Paul Dyck was born in Chicago, but spent his early years in Alberta, Canada, where he lived among the tribes of the region. He first studied art at the young age of eight in Europe as an apprentice to his uncle, a painter with studios in Florence, Paris, Prague and Rome. By age 15, he was studying at the Munich Academy. While in Dresden, Germany, he met One Elk, a Sioux Indian who was performing with a circus at the time. He would later live with One Elk in South Dakota prior to his service in the U.S. Navy during World War II. It is there while living with the Sioux that Dyck was given the Indian name, Rainbow Hand.
That early immersion into the art world in Europe provided a strong foundation for his career as an artist, but the majority of his artistic inspiration emanated from the American Indian cultures of North America with whom he often lived among and studied throughout his lifetime when he wasn’t spending time on his ranch in Rimrock, Arizona. Dyck preferred the 14th-century Florentine technique of egg tempera coupled with transparent oil glazes. His works are representational, but frequently emphasize the mystical natures and practices of Indian cultures. He had over 65 one man art exhibitions across the country. As a devotee of the study of culture and histories of Plains Indians, Dyck was also a lecturer and published author on the subject. And, the Buffalo Bill Center of the West in Cody, Wyoming, regularly exhibits more than eighty objects from Dyck’s privately-owned Plains Indians artifacts collection of more than 2000 pieces, the most extensive of its kind, many of them from the early 1880’s.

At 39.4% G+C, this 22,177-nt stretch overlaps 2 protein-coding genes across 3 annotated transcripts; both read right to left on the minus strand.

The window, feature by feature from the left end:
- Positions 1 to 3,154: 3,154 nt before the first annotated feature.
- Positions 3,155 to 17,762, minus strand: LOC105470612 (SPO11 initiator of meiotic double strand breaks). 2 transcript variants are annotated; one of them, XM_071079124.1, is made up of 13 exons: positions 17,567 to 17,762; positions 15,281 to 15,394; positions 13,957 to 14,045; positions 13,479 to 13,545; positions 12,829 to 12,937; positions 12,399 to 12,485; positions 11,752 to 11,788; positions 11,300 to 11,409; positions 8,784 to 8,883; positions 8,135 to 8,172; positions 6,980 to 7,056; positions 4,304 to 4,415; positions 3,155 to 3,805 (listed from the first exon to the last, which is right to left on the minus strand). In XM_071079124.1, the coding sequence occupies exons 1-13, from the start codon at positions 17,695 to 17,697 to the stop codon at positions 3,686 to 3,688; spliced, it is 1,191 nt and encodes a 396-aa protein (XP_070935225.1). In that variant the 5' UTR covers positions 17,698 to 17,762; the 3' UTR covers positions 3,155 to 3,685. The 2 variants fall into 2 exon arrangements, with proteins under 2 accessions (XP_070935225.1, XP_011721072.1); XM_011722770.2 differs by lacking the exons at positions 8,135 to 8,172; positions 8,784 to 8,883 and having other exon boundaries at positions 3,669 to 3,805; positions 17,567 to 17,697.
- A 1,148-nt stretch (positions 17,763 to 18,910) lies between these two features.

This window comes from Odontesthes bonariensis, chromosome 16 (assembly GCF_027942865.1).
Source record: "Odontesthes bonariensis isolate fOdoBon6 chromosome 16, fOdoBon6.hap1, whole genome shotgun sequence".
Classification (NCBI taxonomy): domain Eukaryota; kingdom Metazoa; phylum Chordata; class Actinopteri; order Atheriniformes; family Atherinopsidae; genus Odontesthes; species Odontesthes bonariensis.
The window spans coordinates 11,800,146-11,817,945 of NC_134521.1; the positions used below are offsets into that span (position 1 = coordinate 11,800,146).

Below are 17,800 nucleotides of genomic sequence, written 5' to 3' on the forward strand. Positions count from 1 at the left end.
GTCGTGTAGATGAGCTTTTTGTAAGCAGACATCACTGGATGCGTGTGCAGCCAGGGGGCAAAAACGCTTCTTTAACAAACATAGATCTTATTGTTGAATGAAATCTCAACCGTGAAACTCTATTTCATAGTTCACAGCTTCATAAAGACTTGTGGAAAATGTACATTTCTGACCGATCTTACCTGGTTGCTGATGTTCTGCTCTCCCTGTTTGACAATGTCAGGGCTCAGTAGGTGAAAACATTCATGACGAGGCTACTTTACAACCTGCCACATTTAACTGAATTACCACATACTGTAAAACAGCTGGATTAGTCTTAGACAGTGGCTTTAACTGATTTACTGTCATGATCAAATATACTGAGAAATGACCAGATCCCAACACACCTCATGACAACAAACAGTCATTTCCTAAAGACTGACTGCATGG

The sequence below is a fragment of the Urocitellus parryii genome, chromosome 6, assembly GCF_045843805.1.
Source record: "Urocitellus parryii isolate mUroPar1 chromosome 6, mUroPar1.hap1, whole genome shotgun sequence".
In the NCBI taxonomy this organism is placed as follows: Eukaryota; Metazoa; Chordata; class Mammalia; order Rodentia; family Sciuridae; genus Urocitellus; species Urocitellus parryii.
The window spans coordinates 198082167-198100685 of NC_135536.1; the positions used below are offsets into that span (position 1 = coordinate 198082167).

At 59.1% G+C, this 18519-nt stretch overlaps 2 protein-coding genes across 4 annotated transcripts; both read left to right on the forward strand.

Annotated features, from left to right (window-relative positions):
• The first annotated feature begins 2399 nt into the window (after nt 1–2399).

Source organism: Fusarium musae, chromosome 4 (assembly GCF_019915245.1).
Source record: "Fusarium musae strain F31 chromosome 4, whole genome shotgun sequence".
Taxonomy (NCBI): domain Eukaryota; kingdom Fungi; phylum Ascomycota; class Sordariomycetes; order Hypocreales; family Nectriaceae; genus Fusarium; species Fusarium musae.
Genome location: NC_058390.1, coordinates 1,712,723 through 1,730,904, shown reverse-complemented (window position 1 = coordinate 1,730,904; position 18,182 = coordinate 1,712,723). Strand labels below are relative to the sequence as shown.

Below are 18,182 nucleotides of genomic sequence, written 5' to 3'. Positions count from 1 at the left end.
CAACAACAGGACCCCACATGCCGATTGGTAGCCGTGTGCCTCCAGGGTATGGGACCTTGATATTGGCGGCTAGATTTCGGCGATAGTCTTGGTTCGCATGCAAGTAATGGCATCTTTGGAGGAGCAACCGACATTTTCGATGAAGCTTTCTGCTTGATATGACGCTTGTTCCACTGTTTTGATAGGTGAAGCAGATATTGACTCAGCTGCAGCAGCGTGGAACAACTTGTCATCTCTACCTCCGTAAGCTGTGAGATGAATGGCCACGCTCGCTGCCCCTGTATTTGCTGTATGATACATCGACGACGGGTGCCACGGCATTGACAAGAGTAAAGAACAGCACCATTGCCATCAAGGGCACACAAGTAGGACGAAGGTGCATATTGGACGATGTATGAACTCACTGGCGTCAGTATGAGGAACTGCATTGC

Artist: Paul Dyck (1917-2006)Description: Egg Tempura with Transparent Oil Glaze (1983) | Image Size: 6”h x 8”w; Framed Size: 14 ¼”h x 16 ¼”w
Artist: Paul Dyck (1917-2006)Description: Egg Tempura with Transparent Oil Glaze (1982) | Image Size: 5”h x 7”w; Framed Size: 12”h x 14”w